COLUMN: Burden of a growing city

Surrey must work on managing growth, maintaining services

One of the toughest purchases for most people these days is that of a home – particularly if they are just getting started in the housing market.

Housing prices have been on a mostly-upward trajectory since the late 1990s. Even since the 2008 economic downturn, they have barely paused in their relentless advance.

Surrey has been one of the most popular places to look for a new, (relatively) low-cost home. Many of these are townhouses or apartments – single-family housing is not nearly as dominant as it once was. Indeed, there is no such thing, as virtually every single-family home being built has enough room for one or more suites to be added.

While housing prices in Surrey are considerably lower than in Vancouver, a recent study shows that the city adds a substantial sum to the cost of each home with its development cost charges and other fees.

For a sample 22-townhouse development, that additional fee is more than $700,000. That means city requirements add more than $33,000 to the cost of a home.

As the study, prepared by Simon Fraser University’s urban studies program, points out, Surrey has some good reasons to demand the charges. Growth does not come cheaply. Water, sewer and roads must be added. There are additional traffic challenges. There are added pressures on transit, schools, police and fire services, as well as other city services, such as libraries, recreation centres, parks, ice rinks and pools.

“We understand there’s a need to have development charges to pay for growth. What we really care about are the delays and inconsistent application of rules across cities and even within cities,” said Bob de Wit, president of Greater Vancouver Home Builders Association, which helped commission the study, called Getting to Groundbreaking.

Surrey has been taking a good portion of regional growth, with other fast-growing areas being Vancouver, Burnaby, Langley Township and Coquitlam. In the recent municipal elections, it became obvious that the pressures of growth are being felt in almost every Lower Mainland community, to a greater or lesser extent.

Canada Mortgage and Housing Corporation says about 30,000 new households are being formed in the Lower Mainland each year. This growth comes from immigration and inter-provincial migration, as well as young people leaving parental homes to set up their own households.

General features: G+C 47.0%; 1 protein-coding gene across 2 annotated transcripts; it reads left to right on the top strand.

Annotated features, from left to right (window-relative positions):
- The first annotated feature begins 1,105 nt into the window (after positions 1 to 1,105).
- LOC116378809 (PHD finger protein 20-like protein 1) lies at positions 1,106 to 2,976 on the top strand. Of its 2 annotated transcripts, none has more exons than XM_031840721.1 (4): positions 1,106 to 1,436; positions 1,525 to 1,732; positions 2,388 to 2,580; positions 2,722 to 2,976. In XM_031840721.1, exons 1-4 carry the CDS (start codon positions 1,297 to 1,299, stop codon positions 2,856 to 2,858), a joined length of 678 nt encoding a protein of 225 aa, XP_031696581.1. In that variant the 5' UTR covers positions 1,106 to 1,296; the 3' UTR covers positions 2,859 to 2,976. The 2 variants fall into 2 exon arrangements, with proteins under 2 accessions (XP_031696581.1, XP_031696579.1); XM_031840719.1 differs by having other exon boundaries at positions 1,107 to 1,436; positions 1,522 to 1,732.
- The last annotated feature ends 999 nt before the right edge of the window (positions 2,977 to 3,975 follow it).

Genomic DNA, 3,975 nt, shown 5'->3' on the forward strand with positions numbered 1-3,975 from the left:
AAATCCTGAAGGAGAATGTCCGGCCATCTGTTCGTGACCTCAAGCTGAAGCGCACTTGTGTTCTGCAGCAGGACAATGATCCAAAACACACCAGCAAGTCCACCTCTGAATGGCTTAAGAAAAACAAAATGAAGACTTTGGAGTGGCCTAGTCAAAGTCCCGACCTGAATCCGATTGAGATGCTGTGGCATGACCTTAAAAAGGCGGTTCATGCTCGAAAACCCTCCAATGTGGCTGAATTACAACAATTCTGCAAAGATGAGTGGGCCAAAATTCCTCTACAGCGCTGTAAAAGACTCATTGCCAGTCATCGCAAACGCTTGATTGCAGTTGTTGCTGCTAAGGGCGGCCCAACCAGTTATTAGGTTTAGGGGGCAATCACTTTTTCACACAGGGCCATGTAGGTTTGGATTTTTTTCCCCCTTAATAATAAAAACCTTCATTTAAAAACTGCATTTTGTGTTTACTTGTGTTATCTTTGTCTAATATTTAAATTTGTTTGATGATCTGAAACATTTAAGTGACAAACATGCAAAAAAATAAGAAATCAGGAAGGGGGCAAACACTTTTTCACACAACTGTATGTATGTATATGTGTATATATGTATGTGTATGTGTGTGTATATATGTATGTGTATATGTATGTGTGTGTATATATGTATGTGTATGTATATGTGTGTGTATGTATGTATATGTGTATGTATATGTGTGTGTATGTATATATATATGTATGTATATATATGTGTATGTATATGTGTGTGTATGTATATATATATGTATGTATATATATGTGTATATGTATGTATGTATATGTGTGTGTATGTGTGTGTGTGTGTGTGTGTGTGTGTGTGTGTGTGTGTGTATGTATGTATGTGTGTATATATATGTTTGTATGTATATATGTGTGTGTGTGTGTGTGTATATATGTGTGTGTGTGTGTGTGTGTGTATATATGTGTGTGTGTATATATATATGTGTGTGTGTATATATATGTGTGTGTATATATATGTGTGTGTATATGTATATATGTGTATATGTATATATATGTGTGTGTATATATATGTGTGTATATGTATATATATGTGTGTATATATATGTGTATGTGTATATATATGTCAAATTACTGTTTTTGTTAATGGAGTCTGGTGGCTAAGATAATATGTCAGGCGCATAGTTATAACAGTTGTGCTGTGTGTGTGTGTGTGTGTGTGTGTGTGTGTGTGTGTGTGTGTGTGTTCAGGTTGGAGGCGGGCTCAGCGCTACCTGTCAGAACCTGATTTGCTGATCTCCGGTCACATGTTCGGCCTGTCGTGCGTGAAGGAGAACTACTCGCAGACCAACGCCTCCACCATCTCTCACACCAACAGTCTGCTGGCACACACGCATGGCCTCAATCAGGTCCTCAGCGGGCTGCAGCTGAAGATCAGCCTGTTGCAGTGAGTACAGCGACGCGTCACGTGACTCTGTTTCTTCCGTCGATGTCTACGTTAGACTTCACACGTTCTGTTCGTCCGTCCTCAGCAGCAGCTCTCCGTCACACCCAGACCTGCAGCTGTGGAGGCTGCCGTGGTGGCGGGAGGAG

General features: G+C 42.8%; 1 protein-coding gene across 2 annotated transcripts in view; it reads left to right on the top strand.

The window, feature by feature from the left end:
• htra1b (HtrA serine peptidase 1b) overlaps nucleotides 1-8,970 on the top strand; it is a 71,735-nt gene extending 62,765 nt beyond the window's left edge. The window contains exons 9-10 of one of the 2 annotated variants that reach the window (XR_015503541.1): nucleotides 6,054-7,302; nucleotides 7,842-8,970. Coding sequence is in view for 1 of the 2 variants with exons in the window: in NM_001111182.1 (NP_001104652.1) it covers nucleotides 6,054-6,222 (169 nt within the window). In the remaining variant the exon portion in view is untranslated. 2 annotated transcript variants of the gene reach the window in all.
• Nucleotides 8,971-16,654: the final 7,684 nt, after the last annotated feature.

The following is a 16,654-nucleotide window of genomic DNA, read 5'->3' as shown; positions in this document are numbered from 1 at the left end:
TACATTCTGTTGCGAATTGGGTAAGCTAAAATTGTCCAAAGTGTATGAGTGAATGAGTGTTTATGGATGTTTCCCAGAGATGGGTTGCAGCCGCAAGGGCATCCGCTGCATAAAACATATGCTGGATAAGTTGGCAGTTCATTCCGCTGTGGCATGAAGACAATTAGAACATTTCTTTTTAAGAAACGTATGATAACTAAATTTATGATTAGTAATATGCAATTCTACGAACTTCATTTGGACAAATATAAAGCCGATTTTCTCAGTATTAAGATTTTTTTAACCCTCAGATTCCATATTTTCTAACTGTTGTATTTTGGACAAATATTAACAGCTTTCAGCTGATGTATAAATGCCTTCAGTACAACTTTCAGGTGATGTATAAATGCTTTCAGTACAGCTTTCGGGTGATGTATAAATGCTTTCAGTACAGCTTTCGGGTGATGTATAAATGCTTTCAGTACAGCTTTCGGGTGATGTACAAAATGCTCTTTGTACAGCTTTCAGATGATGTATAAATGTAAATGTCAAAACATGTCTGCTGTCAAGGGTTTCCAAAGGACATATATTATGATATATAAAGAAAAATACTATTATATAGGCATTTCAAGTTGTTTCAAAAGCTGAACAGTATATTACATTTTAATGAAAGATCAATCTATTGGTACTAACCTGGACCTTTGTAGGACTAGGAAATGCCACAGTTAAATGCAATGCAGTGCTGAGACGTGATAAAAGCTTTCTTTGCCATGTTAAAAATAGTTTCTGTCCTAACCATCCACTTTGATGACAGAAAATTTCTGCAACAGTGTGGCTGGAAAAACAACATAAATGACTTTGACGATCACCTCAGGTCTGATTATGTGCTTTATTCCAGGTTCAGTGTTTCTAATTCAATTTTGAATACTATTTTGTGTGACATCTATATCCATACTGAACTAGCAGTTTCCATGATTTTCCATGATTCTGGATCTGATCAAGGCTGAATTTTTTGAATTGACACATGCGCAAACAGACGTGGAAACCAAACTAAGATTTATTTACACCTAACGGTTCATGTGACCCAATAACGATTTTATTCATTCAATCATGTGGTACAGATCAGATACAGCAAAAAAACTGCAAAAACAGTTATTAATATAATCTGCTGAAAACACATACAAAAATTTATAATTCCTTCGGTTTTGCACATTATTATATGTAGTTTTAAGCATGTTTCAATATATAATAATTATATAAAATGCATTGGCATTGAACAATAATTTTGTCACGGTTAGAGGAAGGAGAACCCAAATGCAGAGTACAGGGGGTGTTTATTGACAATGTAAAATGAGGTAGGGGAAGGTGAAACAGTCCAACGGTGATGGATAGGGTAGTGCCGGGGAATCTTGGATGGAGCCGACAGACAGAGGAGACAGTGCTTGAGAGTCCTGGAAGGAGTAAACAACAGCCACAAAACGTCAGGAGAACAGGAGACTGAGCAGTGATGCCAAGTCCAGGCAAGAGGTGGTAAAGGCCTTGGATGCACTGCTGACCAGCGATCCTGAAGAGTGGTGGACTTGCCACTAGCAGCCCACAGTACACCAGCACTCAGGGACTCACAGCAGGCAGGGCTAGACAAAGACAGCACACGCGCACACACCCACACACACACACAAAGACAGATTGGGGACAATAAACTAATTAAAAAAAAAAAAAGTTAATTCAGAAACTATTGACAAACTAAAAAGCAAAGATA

Growth is certain to continue in Surrey at a fast pace, given that there remains a large supply of developable land in Surrey – something that is becoming scarce in many other Lower Mainland communities.

However, even with the hefty development cost charges, many city services are having a tough time keeping up.

Perhaps the most obvious example is policing, where Surrey RCMP are clearly understaffed and not able to take on the additional workloads that come from more residents. Mayor Linda Hepner has pledged that 100 new RCMP officers will be hired, but by the time they are here, there will be a need for more.

Growth is also felt in hospitals and schools, both of which are dependent on the provincial government for capital funding. While there have been many improvements to Surrey Memorial Hospital, it is not easily positioned to handle Surrey’s current population, let alone new arrivals.

School capital funding was significant for a number of years, but has been more restricted in the past two years. Yet school children continue to arrive on the doorsteps of local schools, some of which are quite significantly overcrowded.

The study makes the excellent point that there needs to be consistency in the application of rules by each city, and more consistency across the region. Surrey generally gets reasonable marks from many developers, but there is room for improvement.

The challenge facing cities like Surrey is to manage growth so that existing services are maintained for those who live in Surrey now. That isn’t easy to do, and given the continuing pressure for new homes, it won’t be easy any time soon.

Frank Bucholtz writes Thursdays for the Peace Arch News. He is the editor of the Langley Times.